6. A public spectacle or exhibition. [Obs.] Bacon. 7. (Pharmacy) (a) A component part of compound medicine; a simple. (b) (Med.) An officinal mixture or compound powder of any kind; esp., one used for making an aromatic tea or tisane; a tea mixture. Quincy. 8. (Civil Law) The form or shape given to materials; fashion or shape; form; figure. Burill. Incipient species (Zo'94l.), a subspecies, or variety, which is in process of becoming permanent, and thus changing to a true species, usually by isolation in localities from which other varieties are excluded.

Visible or sensible presentation; appearance; a sensible percept received by the imagination; an image.

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Usage Examples

If it's true that our species is alone in the universe, then I'd have to say the universe aimed rather low and settled for very little.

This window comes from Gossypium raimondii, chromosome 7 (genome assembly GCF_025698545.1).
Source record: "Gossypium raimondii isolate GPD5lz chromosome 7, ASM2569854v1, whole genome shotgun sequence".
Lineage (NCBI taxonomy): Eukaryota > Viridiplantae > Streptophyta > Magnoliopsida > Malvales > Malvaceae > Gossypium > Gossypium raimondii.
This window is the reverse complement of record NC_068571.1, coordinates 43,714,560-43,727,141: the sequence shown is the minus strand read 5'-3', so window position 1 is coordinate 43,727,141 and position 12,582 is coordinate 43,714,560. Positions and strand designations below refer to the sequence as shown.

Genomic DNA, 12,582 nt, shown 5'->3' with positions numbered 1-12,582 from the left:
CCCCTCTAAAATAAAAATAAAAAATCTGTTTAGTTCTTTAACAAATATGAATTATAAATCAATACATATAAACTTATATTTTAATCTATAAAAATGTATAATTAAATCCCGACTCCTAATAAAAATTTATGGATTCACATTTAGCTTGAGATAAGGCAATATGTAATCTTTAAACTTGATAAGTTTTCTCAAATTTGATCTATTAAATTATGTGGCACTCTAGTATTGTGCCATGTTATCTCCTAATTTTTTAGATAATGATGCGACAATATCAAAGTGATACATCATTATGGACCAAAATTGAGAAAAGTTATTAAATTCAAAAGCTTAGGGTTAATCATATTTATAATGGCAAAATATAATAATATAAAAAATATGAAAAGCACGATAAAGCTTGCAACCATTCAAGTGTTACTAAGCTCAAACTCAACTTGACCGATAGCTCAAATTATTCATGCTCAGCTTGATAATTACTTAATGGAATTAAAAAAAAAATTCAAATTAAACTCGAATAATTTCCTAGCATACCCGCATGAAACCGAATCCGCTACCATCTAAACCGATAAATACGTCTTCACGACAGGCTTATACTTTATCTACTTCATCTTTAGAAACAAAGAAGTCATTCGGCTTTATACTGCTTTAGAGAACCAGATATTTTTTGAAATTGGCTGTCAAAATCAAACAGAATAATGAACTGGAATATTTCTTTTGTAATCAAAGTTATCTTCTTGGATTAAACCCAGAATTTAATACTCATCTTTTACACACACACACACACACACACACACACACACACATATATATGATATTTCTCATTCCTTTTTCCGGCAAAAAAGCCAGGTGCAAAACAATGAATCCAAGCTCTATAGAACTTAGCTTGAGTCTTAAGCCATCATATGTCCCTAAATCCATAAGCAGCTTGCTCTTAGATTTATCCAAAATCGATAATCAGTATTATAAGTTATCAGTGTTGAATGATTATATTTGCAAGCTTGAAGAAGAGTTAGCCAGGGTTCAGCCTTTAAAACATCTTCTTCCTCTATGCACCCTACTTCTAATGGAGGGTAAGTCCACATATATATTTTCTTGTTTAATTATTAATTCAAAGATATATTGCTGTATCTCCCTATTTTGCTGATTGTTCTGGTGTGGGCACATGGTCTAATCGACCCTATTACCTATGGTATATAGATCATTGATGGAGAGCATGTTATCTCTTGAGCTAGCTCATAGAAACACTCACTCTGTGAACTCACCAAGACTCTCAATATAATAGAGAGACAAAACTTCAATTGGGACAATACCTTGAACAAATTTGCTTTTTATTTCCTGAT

All species capable of grasping this fact manage better in the struggle for existence than those which rely upon their own strength alone: the wolf, which hunts in a pack, has a greater chance of survival than the lion, which hunts alone.

In a state therefore of great equality and virtue, where pure and simple manners prevailed, the increase of the human species would evidently be much greater than any increase that has been hitherto known.

Although we have, in theory, abolished human slavery, recognized women's rights, and stopped child labor, we continue to enslave other species who, if we simply pay attention, show quite clearly that they experience parental love, pain, and the desire for freedom, just as we do.